Eric: I wouldn't say we focused on planning it to be like that but I think there was something planted in our head that we were going after something that was more closer to "The Gathering" out of all the records. "The Gathering" record is a record that when you put it on, you have to finish it because all the songs kind of join together in a weird way. This record, especially for people to hear "Brotherhood Of The Snake" only, a lot of people so far have liked it and I've seen some people say stuff like 'Really? It sounds like it's not finished". What they're not hearing is "The Pale King" coming next and then "Stronghold" and then "Born In A Rut" and "Seven Seals". The way they all go together when you hear it as a record, you're like, 'Wow'. And then maybe you can tear it apart and listen to your favorite song. For me when I want to play a song for someone, I tend to always play "The Pale King". That one has got a lot of cool riffs in it and just the vocals have a very cool story and just reminds me of some of the mid to late 80's when this genre of music was kind of born. I'm hearing a lot of that excitement but still not being rehashed, it still sounds very fresh to me. This is like the new Testament.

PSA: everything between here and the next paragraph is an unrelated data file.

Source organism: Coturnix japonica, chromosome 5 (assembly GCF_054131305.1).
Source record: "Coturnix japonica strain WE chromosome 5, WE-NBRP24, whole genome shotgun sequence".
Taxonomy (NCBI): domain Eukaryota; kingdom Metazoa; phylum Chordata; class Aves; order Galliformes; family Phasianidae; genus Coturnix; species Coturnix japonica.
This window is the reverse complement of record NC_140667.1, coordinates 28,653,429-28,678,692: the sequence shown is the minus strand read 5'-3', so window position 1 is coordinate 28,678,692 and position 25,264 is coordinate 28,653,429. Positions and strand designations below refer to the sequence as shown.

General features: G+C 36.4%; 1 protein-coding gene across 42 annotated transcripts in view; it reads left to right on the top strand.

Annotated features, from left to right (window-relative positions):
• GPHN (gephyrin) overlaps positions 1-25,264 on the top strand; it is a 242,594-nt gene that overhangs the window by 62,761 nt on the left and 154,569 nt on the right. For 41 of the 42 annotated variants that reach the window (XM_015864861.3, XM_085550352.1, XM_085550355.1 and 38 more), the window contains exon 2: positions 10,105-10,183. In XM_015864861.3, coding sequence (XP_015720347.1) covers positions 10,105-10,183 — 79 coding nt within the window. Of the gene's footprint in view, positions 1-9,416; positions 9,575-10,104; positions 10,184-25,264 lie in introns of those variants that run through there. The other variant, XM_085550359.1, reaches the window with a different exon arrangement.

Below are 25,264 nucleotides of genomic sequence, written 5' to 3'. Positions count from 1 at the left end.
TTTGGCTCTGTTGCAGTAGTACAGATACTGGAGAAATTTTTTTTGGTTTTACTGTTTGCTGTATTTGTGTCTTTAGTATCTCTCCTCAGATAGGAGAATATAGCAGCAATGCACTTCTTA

READ OUR REVIEW OF BROTHERHOOD OF THE SNAKE



Andrew: I hear a little "Practice What You Preach" in there as well, it has a big groove aspect in there I think.

Eric: Yeah there's this groove that Testament has even though this is a lot darker than "Practice What You Preach" but there's definitely this groove that we have. Like "Centuries Of Suffering" there's a part where it might be out of place but if it wasn't there, it wouldn't give the uniqueness to the song and there's these little grooves that Testament has that just sets Testament apart I guess. And then of course I think Chuck's (Billy, vocals) vocal delivery is definitely more of his youth, more the higher register so when he does do the death stuff it really counts I think.

Andrew: Yeah it's amazing how many years you guys have been around and Chuck's voice still sounds amazing after all these years, he must have some kind of secret to keep his voice in shape like that!

Eric: Yeah it's called me pissing him off!

Andrew: [laughs].

Eric: Na Chuck definitely knows what to do but it takes a team to be a team, there's no 'I' in 'team' and Testament is a band and a band is a group of people and we all push each other in different ways. Maybe piss each other off here and there but at the ed of the day it's fr the betterment of the song.

Andrew: It's nice to see Steve (DiGiorgio, bass) and Gene (Hoglan, drums) in the band as well doing their stuff.